The table below shows all of the programming blocks and modes that you can use with the Ultrasonic Sensor. The Distance modes have sub-modes that let you choose between centimeters and inches.
Block Mode Use
Wait Ultrasonic Sensor – Compare – Distance Wait for the distance to reach a certain value.
Wait Ultrasonic Sensor – Compare – Presence/Listen Wait, in “listen only” mode, for an ultrasonic signal to be detected.
Wait Ultrasonic Sensor – Change – Distance Wait for the distance to change by a certain amount.
Loop Ultrasonic Sensor – Distance Repeat a sequence of blocks until the distance reaches a certain value.
Loop Ultrasonic Sensor – Presence/Listen Repeat a sequence of blocks until an ultrasonic signal is detected, in “listen only” mode.
Switch Ultrasonic Sensor – Compare – Distance Choose between two sequences of blocks based on the distance.
Switch Ultrasonic Sensor – Compare – Presence/Listen Choose between two sequences of blocks based on whether an ultrasonic signal is detected in “listen only” mode.
Ultrasonic Sensor Measure – Distance Measure the distance and get the result on a Numeric data wire.
Ultrasonic Sensor Measure – Presence Listen for other ultrasonic signals in “listen only” mode, and get the result on a Logic data wire.
Ultrasonic Sensor Compare – Distance Compare the distance to a threshold, and get the result on a Logic data wire.
Ultrasonic Sensor Compare – Presence/Listen Listen for other ultrasonic signals in “listen only” mode, and get the result on a Logic data wire.
Ultrasonic Sensor Measure – Advanced Similar to Measure – Distance, but with the option to make only a single sound ping.
Data Logging See Data Logging.


Lego ΕV3: Eντολή Switch

EV3 Robot Educator Tutorials : Switch
Use the Switch block to make dynamic sensor-based decisions.

Build the Driving Base model and the Color Sensor Down Module.


Recreate the program shown, then download and run to test.

The Port View App on the EV3 Brick can also be used to view real-time sensor readings.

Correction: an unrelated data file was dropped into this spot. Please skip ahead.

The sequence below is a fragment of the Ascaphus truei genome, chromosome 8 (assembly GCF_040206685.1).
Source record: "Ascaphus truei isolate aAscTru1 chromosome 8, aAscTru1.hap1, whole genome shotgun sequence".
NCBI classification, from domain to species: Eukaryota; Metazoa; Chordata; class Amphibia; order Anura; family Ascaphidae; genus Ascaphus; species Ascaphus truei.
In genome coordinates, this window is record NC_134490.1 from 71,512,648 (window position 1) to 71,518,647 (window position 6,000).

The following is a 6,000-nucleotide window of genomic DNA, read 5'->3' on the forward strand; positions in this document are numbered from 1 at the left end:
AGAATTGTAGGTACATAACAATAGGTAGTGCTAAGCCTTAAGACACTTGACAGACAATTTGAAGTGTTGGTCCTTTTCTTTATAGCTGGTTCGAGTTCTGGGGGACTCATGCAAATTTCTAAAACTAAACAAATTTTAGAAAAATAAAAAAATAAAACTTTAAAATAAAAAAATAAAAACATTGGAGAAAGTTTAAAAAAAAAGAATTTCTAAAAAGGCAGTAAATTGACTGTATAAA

Program Summary

Move Steering – Degrees[685], Steering[100]
Wait – Time[1s]
Move Steering – Degrees[1380], Steering[50]
Wait – Time[1s]
Move Steering – Rotations[2], Steering[25]


A threshold sets the upper and lower limits of a sensor and uses them to find the average, which then becomes the threshold. On the following pages, you will set the threshold of the Color Sensor’s sensitivity to light.


First, make sure the Driving Base is connected via USB and then move the Color Sensor over the dark line.


Next, open the Hardware Page and note down the value shown on Port 3. This is the minimum value (x).

Now move the Color Sensor away from the dark line.


Note down the new value shown on Port 3. This is the maximum value (y).

To set the threshold, calculate the equation (x+y)/2 and enter the result in the Wait block (your value may differ from the example shown).

Next, download the program.


Now it’s your turn! Test if your Driving Base works when following a lighter-colored line! If not, try setting the threshold again.

At some point, the sensor light reflecting off the line will exceed the threshold, causing the Driving Base to drive in a circle. If this occurs, change the threshold Value.

If the difference between the x and y values is too small, the line will not be detected. If this occurs, try recalibrating the sensor.

LEGO EV3: Eντολή Move Objects

EV3 Robot Educator Tutorials:   Move objects

Program the Driving Base to move and release the Cuboid.
STEM Engineering Robotics Technology. Grades 6-8  0-30 min. Beginner 2-4

Build the Driving Base model, the Medium Motor Module, and the Cuboid.



Recreate the program shown, then download and run to test. Make sure the Medium Motor Module is vertical before you start.

The model can be manually reset by lifting the Medium Motor Module by hand.

Lego EV3: Eντολή Curved Move

EV3 Robot Educator Tutorials: Curved Move

Use the Move Steering block to steer the Driving Base.

STEM Engineering Robotics Technology, Grades 6-8 0-30 min, Beginner 2-4

Build the Driving Base model.  VIEW BUILDING INSTRUCTIONS


Recreate the program shown, then download and run to test.

Use the Wheel Pointers to help understand the relationship between motor and Driving Base rotation.
Students often assume a 90 degrees motor turn is equal to a 90 degree driving base turn.
Note that the distance between the driving wheels will affect the turning radius.

Lego EV3: Eντολή Move Tank Block

The Move Tank block can make a robot drive forward, backward, turn, or stop. Use the Move Tank block for robot vehicles that have two Large Motors, with one motor driving the left side of the vehicle and the other the right side. You can make the two motors go at different speeds or in different directions to make your robot turn.

Left motor
Right motor

Tips and Tricks
Robot vehicles with two drive motors can also be controlled by the Move Steering block. The Move Steering block is similar to the Move Tank block, but has a different way of controlling turns.
Choose your Motor Ports and Control Mode

Port Selector
Mode Selector